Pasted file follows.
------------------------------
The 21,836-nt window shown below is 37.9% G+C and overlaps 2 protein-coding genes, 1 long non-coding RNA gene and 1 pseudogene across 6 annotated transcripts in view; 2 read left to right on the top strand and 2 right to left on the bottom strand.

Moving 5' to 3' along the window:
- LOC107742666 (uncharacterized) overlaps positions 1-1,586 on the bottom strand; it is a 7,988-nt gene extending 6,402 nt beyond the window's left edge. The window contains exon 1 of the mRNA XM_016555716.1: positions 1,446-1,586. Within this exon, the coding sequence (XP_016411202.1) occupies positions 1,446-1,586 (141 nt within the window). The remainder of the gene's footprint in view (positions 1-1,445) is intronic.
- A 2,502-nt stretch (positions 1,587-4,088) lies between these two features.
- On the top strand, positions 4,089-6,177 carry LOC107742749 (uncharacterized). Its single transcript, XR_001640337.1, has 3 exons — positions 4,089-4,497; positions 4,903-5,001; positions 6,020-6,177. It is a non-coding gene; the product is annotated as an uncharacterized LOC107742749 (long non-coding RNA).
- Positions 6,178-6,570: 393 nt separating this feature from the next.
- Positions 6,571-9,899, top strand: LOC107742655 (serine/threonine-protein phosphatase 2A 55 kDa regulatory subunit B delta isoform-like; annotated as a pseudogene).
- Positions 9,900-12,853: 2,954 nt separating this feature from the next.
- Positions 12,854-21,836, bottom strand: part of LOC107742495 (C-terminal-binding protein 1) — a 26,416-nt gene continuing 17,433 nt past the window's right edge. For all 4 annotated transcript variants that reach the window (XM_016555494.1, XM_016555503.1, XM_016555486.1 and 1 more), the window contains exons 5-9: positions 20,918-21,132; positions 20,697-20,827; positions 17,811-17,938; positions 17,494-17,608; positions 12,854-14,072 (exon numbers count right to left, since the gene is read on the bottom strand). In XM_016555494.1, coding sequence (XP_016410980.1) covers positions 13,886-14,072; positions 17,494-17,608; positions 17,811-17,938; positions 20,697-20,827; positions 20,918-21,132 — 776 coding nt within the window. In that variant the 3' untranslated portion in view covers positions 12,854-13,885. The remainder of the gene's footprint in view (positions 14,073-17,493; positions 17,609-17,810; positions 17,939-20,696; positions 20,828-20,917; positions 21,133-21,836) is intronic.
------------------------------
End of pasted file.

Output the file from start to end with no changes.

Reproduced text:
The 21,836-nt window shown below is 37.9% G+C and overlaps 2 protein-coding genes, 1 long non-coding RNA gene and 1 pseudogene across 6 annotated transcripts in view; 2 read left to right on the top strand and 2 right to left on the bottom strand.

Moving 5' to 3' along the window:
- LOC107742666 (uncharacterized) overlaps positions 1-1,586 on the bottom strand; it is a 7,988-nt gene extending 6,402 nt beyond the window's left edge. The window contains exon 1 of the mRNA XM_016555716.1: positions 1,446-1,586. Within this exon, the coding sequence (XP_016411202.1) occupies positions 1,446-1,586 (141 nt within the window). The remainder of the gene's footprint in view (positions 1-1,445) is intronic.
- A 2,502-nt stretch (positions 1,587-4,088) lies between these two features.
- On the top strand, positions 4,089-6,177 carry LOC107742749 (uncharacterized). Its single transcript, XR_001640337.1, has 3 exons — positions 4,089-4,497; positions 4,903-5,001; positions 6,020-6,177. It is a non-coding gene; the product is annotated as an uncharacterized LOC107742749 (long non-coding RNA).
- Positions 6,178-6,570: 393 nt separating this feature from the next.
- Positions 6,571-9,899, top strand: LOC107742655 (serine/threonine-protein phosphatase 2A 55 kDa regulatory subunit B delta isoform-like; annotated as a pseudogene).
- Positions 9,900-12,853: 2,954 nt separating this feature from the next.
- Positions 12,854-21,836, bottom strand: part of LOC107742495 (C-terminal-binding protein 1) — a 26,416-nt gene continuing 17,433 nt past the window's right edge. For all 4 annotated transcript variants that reach the window (XM_016555494.1, XM_016555503.1, XM_016555486.1 and 1 more), the window contains exons 5-9: positions 20,918-21,132; positions 20,697-20,827; positions 17,811-17,938; positions 17,494-17,608; positions 12,854-14,072 (exon numbers count right to left, since the gene is read on the bottom strand). In XM_016555494.1, coding sequence (XP_016410980.1) covers positions 13,886-14,072; positions 17,494-17,608; positions 17,811-17,938; positions 20,697-20,827; positions 20,918-21,132 — 776 coding nt within the window. In that variant the 3' untranslated portion in view covers positions 12,854-13,885. The remainder of the gene's footprint in view (positions 14,073-17,493; positions 17,609-17,810; positions 17,939-20,696; positions 20,828-20,917; positions 21,133-21,836) is intronic.